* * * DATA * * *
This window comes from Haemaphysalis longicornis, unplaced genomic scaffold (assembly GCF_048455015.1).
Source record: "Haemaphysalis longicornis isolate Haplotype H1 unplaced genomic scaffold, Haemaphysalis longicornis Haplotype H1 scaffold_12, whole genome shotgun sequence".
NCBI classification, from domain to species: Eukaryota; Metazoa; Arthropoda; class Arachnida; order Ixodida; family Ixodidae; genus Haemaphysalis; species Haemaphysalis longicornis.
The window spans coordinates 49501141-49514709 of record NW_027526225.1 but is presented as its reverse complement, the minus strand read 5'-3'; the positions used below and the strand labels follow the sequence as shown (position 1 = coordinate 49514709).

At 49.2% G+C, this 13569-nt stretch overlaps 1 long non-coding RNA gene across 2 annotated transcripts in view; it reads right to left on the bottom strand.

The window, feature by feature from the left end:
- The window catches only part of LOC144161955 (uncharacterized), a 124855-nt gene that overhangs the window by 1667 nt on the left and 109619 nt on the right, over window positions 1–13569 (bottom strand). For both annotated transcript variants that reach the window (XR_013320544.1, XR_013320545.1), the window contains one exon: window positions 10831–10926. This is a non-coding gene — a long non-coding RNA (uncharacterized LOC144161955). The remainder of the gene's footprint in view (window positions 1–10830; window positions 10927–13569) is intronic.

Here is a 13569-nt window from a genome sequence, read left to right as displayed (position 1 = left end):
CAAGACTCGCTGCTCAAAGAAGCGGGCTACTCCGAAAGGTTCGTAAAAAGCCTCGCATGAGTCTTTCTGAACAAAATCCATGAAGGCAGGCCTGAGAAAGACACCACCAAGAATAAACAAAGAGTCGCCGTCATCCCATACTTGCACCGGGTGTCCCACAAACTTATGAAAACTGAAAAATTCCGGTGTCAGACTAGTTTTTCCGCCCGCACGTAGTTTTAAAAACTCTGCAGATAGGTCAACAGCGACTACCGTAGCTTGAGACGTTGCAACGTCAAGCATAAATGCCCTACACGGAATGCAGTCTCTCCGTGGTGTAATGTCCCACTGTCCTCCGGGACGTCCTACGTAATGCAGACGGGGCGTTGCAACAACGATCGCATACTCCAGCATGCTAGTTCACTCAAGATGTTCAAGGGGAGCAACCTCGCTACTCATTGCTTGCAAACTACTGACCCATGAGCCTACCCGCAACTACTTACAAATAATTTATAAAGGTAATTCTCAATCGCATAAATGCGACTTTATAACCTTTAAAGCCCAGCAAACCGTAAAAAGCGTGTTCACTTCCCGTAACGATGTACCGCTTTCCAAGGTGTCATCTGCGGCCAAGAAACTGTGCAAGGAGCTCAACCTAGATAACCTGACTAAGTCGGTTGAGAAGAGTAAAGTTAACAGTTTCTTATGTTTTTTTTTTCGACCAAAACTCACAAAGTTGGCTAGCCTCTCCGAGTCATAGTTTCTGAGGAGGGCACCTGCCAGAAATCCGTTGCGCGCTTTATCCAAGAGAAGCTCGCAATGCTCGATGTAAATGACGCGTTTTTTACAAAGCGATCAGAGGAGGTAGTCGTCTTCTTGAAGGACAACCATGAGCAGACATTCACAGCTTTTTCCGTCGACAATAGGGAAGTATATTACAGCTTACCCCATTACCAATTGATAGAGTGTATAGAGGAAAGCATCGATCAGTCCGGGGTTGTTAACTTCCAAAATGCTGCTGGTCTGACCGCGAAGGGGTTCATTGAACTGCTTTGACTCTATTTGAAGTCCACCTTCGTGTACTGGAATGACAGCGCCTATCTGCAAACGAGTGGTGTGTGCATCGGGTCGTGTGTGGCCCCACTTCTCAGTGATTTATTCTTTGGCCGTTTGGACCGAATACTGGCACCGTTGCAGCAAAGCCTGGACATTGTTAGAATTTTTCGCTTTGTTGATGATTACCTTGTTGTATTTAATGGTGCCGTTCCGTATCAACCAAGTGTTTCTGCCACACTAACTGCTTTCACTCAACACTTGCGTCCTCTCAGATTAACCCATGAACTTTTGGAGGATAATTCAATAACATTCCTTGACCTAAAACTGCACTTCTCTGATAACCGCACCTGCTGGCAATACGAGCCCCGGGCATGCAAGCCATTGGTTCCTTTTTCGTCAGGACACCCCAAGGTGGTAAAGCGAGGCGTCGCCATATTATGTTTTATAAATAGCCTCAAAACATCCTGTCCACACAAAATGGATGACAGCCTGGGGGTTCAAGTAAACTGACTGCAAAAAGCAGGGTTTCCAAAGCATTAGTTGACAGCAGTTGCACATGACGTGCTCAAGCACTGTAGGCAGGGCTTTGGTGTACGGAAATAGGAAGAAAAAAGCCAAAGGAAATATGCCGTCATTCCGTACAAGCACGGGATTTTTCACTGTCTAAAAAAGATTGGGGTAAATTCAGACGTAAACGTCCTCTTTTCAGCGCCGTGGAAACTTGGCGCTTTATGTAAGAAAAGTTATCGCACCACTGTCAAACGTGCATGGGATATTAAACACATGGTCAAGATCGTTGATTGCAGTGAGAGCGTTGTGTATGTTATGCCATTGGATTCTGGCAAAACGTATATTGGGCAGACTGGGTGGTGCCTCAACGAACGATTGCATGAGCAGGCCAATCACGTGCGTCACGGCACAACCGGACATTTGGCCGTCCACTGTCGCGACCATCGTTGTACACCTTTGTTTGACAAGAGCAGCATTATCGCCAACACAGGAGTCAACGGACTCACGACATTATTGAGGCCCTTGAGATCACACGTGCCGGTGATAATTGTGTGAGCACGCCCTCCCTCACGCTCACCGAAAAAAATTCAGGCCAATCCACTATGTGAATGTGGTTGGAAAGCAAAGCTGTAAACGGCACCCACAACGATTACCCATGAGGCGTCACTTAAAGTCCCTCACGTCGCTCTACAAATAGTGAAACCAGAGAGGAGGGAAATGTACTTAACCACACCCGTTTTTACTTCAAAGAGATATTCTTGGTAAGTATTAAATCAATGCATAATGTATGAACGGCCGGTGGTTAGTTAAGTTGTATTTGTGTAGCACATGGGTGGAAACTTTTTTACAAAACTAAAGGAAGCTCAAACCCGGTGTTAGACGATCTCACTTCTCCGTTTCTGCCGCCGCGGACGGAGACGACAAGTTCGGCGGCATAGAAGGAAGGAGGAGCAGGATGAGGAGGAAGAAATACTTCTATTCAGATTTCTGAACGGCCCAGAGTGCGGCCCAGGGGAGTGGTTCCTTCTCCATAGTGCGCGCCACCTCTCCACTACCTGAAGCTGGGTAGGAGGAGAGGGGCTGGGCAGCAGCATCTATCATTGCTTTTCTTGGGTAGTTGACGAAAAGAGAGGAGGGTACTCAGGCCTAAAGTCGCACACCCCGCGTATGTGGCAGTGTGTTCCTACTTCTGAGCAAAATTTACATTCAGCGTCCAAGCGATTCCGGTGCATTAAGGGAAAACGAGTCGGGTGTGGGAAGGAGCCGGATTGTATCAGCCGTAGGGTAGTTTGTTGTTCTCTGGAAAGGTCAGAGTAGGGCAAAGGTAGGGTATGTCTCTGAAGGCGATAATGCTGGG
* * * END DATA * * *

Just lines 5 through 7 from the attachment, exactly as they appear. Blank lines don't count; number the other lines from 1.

At 49.2% G+C, this 13569-nt stretch overlaps 1 long non-coding RNA gene across 2 annotated transcripts in view; it reads right to left on the bottom strand.

The window, feature by feature from the left end:
- The window catches only part of LOC144161955 (uncharacterized), a 124855-nt gene that overhangs the window by 1667 nt on the left and 109619 nt on the right, over window positions 1–13569 (bottom strand). For both annotated transcript variants that reach the window (XR_013320544.1, XR_013320545.1), the window contains one exon: window positions 10831–10926. This is a non-coding gene — a long non-coding RNA (uncharacterized LOC144161955). The remainder of the gene's footprint in view (window positions 1–10830; window positions 10927–13569) is intronic.